Relationship Between Illite/Smectite Diagenesis and Hydrocarbon Generation in Lower Cretaceous Mowry and Skull Creek Shales of the Northern Rocky Mountain Area

Roger L. Burtner and Maurice A. Warner
Chevron Oil Field Research Company, P.O. Box 446 La Habra, California 90631
Chevron U.S.A. Inc., Central Region, P.O. Box 559 Denver, Colorado 80201

Abstract: The percentage of expandable layers in illite/smectite (I/S) mixed-layer clay decreases with increasing temperature and depth in a section through marine Cretaceous shales in the Champlin 1 Hartley Federal well in the Powder River basin, Wyoming. This systematic change in I/S expandability is evidence that low-expandable I/S in Cretaceous shales of the northern Rocky Mountain area reflects, at least in part, thermal alteration during burial diagenesis. In eastern Montana and western North Dakota where I/S in the Lower Cretaceous Mowry and Skull Creek source rocks is diagenetically unaltered, only trace amounts of hydrocarbons have been found in the Lower Cretaceous and other Cretaceous sandstones. Elsewhere in the northern Rocky Mountain-Great Plains region, hydrocarbons in the Lower Cretaceous Muddy Sandstone and its equivalents occur within or immediately adjacent to areas in which I/S clay in the Mowry and Skull Creek shales has been diagenetically altered during burial. Altered I/S and thermally mature organic matter, as defined by Rock-Eval pyrolysis values, coexist in these source rocks. Both may be used as maturation indicators in the search for Cretaceous-source hydrocarbons in the northern Rocky Mountain area.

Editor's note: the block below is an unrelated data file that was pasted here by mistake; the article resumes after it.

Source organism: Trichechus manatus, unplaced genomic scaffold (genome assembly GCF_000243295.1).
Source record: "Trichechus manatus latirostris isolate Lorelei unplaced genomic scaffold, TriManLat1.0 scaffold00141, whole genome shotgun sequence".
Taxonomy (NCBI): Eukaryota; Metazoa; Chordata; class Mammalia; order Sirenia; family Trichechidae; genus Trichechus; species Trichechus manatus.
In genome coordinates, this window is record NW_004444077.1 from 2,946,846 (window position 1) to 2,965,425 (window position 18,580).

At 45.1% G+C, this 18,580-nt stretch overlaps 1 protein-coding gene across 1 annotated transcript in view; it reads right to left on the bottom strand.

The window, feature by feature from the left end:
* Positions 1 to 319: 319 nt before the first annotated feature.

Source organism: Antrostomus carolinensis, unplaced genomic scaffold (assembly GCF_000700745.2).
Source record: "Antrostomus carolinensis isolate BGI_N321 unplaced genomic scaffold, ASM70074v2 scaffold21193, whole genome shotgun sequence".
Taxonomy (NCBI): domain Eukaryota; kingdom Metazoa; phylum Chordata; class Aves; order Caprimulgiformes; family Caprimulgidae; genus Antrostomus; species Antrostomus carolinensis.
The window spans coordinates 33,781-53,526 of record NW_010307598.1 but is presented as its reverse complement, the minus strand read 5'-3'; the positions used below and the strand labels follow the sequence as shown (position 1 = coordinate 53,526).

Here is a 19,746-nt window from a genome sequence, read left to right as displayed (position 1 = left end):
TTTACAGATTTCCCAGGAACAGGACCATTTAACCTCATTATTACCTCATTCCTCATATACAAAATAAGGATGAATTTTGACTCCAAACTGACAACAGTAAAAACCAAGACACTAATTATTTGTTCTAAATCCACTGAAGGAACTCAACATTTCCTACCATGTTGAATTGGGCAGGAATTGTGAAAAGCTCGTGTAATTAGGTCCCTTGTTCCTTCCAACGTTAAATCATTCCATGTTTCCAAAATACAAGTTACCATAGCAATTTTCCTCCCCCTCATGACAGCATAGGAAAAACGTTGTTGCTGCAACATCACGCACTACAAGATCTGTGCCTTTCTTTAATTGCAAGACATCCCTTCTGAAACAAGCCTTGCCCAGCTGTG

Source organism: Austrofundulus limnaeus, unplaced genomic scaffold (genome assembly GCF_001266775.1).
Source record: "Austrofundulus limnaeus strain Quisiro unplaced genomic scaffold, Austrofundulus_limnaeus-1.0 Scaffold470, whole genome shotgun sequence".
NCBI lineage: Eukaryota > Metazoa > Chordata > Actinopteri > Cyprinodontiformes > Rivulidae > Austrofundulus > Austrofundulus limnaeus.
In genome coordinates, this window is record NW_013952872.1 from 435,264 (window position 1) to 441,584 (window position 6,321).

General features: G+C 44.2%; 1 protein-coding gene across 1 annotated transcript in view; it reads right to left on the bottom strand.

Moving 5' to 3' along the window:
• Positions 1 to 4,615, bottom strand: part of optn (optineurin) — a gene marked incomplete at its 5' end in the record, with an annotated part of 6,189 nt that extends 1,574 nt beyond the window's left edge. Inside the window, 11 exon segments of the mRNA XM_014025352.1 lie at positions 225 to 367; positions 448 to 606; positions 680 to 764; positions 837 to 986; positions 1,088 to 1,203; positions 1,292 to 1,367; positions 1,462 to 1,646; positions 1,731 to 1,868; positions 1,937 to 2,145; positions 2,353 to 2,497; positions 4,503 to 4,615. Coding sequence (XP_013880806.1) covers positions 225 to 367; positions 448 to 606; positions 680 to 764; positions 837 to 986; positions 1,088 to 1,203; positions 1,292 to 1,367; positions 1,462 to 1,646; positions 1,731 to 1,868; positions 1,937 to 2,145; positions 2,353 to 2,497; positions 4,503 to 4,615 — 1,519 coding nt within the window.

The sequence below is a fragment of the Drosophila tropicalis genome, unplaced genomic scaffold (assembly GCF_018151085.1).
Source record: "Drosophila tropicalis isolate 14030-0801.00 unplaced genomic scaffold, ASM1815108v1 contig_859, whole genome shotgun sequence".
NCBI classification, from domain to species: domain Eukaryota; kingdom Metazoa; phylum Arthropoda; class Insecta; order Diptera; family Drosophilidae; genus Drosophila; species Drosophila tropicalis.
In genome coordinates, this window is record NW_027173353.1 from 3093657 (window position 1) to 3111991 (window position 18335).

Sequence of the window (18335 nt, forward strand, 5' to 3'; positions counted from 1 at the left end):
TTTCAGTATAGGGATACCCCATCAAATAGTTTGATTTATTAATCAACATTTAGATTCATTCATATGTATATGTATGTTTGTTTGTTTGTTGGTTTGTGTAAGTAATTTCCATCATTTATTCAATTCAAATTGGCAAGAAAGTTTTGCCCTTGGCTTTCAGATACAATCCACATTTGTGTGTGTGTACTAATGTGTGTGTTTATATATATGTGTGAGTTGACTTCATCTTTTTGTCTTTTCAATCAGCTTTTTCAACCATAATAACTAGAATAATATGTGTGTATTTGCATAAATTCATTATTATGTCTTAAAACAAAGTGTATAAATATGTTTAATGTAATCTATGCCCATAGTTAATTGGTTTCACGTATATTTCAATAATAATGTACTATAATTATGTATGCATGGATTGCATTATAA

Key Words: Diagenesis • Hydrocarbon • Illite/smectite • Interstratification • Maturation • Pyrolysis • Shale

Clays and Clay Minerals; August 1986 v. 34; no. 4; p. 390-402; DOI: 10.1346/CCMN.1986.0340406
© 1986, The Clay Minerals Society
Clay Minerals Society (www.clays.org)